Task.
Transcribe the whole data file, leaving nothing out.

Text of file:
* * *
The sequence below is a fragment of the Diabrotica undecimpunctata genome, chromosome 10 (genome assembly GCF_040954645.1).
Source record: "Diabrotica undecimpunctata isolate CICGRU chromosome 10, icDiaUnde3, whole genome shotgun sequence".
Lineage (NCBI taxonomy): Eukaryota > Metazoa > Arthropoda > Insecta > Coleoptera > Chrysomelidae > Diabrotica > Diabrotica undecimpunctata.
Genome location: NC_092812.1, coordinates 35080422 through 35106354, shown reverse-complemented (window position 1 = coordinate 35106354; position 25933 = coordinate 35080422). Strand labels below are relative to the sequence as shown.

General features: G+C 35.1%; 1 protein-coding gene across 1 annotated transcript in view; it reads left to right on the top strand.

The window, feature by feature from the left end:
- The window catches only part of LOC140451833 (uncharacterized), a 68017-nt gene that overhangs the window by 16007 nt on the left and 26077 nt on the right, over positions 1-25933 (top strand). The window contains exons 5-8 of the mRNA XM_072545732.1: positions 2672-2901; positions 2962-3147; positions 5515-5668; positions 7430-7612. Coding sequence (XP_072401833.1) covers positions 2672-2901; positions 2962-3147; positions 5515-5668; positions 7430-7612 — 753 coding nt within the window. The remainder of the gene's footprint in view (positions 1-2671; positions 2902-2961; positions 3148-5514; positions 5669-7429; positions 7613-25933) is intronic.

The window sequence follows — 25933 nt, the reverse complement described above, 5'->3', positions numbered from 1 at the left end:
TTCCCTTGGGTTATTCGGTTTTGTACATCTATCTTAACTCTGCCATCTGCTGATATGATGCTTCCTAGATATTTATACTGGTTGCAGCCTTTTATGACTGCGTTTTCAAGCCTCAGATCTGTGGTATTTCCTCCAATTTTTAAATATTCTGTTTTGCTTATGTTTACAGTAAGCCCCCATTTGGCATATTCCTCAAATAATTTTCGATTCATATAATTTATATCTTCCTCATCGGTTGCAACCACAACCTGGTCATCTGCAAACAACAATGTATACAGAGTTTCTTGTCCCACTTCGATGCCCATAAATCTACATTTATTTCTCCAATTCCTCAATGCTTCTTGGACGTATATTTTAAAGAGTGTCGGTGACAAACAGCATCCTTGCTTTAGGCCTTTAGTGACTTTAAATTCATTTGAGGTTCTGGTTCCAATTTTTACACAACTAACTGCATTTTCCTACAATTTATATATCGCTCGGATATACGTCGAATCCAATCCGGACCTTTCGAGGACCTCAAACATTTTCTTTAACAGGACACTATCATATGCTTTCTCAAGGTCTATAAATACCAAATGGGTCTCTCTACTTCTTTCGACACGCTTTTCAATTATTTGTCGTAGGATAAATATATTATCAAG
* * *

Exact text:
The sequence below is a fragment of the Diabrotica undecimpunctata genome, chromosome 10 (genome assembly GCF_040954645.1).
Source record: "Diabrotica undecimpunctata isolate CICGRU chromosome 10, icDiaUnde3, whole genome shotgun sequence".
Lineage (NCBI taxonomy): Eukaryota > Metazoa > Arthropoda > Insecta > Coleoptera > Chrysomelidae > Diabrotica > Diabrotica undecimpunctata.
Genome location: NC_092812.1, coordinates 35080422 through 35106354, shown reverse-complemented (window position 1 = coordinate 35106354; position 25933 = coordinate 35080422). Strand labels below are relative to the sequence as shown.

General features: G+C 35.1%; 1 protein-coding gene across 1 annotated transcript in view; it reads left to right on the top strand.

The window, feature by feature from the left end:
- The window catches only part of LOC140451833 (uncharacterized), a 68017-nt gene that overhangs the window by 16007 nt on the left and 26077 nt on the right, over positions 1-25933 (top strand). The window contains exons 5-8 of the mRNA XM_072545732.1: positions 2672-2901; positions 2962-3147; positions 5515-5668; positions 7430-7612. Coding sequence (XP_072401833.1) covers positions 2672-2901; positions 2962-3147; positions 5515-5668; positions 7430-7612 — 753 coding nt within the window. The remainder of the gene's footprint in view (positions 1-2671; positions 2902-2961; positions 3148-5514; positions 5669-7429; positions 7613-25933) is intronic.

The window sequence follows — 25933 nt, the reverse complement described above, 5'->3', positions numbered from 1 at the left end:
TTCCCTTGGGTTATTCGGTTTTGTACATCTATCTTAACTCTGCCATCTGCTGATATGATGCTTCCTAGATATTTATACTGGTTGCAGCCTTTTATGACTGCGTTTTCAAGCCTCAGATCTGTGGTATTTCCTCCAATTTTTAAATATTCTGTTTTGCTTATGTTTACAGTAAGCCCCCATTTGGCATATTCCTCAAATAATTTTCGATTCATATAATTTATATCTTCCTCATCGGTTGCAACCACAACCTGGTCATCTGCAAACAACAATGTATACAGAGTTTCTTGTCCCACTTCGATGCCCATAAATCTACATTTATTTCTCCAATTCCTCAATGCTTCTTGGACGTATATTTTAAAGAGTGTCGGTGACAAACAGCATCCTTGCTTTAGGCCTTTAGTGACTTTAAATTCATTTGAGGTTCTGGTTCCAATTTTTACACAACTAACTGCATTTTCCTACAATTTATATATCGCTCGGATATACGTCGAATCCAATCCGGACCTTTCGAGGACCTCAAACATTTTCTTTAACAGGACACTATCATATGCTTTCTCAAGGTCTATAAATACCAAATGGGTCTCTCTACTTCTTTCGACACGCTTTTCAATTATTTGTCGTAGGATAAATATATTATCAAG